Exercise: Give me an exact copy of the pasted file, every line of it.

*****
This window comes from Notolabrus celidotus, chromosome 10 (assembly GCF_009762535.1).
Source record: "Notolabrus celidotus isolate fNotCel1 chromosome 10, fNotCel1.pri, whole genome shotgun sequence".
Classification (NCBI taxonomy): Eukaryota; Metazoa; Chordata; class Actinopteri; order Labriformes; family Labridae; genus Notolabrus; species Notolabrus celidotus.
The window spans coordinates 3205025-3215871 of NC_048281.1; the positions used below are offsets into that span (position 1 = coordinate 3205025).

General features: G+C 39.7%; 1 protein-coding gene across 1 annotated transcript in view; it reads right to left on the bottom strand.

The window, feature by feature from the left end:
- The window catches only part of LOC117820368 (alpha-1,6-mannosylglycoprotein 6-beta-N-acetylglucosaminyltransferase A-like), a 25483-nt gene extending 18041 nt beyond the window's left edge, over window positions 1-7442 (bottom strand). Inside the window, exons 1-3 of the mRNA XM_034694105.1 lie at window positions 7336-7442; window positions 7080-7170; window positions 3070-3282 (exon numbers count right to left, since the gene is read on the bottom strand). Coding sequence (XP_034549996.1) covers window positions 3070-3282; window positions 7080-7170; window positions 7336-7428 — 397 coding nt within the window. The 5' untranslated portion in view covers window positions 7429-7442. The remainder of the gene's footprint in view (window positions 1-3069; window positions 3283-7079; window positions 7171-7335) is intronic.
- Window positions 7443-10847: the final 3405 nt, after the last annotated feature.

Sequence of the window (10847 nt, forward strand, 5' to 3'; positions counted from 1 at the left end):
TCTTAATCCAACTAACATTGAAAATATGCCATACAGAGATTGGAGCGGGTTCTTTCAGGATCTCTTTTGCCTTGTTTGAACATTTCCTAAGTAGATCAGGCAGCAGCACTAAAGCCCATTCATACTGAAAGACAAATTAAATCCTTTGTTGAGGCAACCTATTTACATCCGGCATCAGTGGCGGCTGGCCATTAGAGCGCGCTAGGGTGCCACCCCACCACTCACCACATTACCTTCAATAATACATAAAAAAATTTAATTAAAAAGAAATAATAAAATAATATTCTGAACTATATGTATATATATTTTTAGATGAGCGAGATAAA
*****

This window comes from Notolabrus celidotus, chromosome 10 (assembly GCF_009762535.1).
Source record: "Notolabrus celidotus isolate fNotCel1 chromosome 10, fNotCel1.pri, whole genome shotgun sequence".
Classification (NCBI taxonomy): Eukaryota; Metazoa; Chordata; class Actinopteri; order Labriformes; family Labridae; genus Notolabrus; species Notolabrus celidotus.
The window spans coordinates 3205025-3215871 of NC_048281.1; the positions used below are offsets into that span (position 1 = coordinate 3205025).

General features: G+C 39.7%; 1 protein-coding gene across 1 annotated transcript in view; it reads right to left on the bottom strand.

The window, feature by feature from the left end:
- The window catches only part of LOC117820368 (alpha-1,6-mannosylglycoprotein 6-beta-N-acetylglucosaminyltransferase A-like), a 25483-nt gene extending 18041 nt beyond the window's left edge, over window positions 1-7442 (bottom strand). Inside the window, exons 1-3 of the mRNA XM_034694105.1 lie at window positions 7336-7442; window positions 7080-7170; window positions 3070-3282 (exon numbers count right to left, since the gene is read on the bottom strand). Coding sequence (XP_034549996.1) covers window positions 3070-3282; window positions 7080-7170; window positions 7336-7428 — 397 coding nt within the window. The 5' untranslated portion in view covers window positions 7429-7442. The remainder of the gene's footprint in view (window positions 1-3069; window positions 3283-7079; window positions 7171-7335) is intronic.
- Window positions 7443-10847: the final 3405 nt, after the last annotated feature.

Sequence of the window (10847 nt, forward strand, 5' to 3'; positions counted from 1 at the left end):
TCTTAATCCAACTAACATTGAAAATATGCCATACAGAGATTGGAGCGGGTTCTTTCAGGATCTCTTTTGCCTTGTTTGAACATTTCCTAAGTAGATCAGGCAGCAGCACTAAAGCCCATTCATACTGAAAGACAAATTAAATCCTTTGTTGAGGCAACCTATTTACATCCGGCATCAGTGGCGGCTGGCCATTAGAGCGCGCTAGGGTGCCACCCCACCACTCACCACATTACCTTCAATAATACATAAAAAAATTTAATTAAAAAGAAATAATAAAATAATATTCTGAACTATATGTATATATATTTTTAGATGAGCGAGATAAA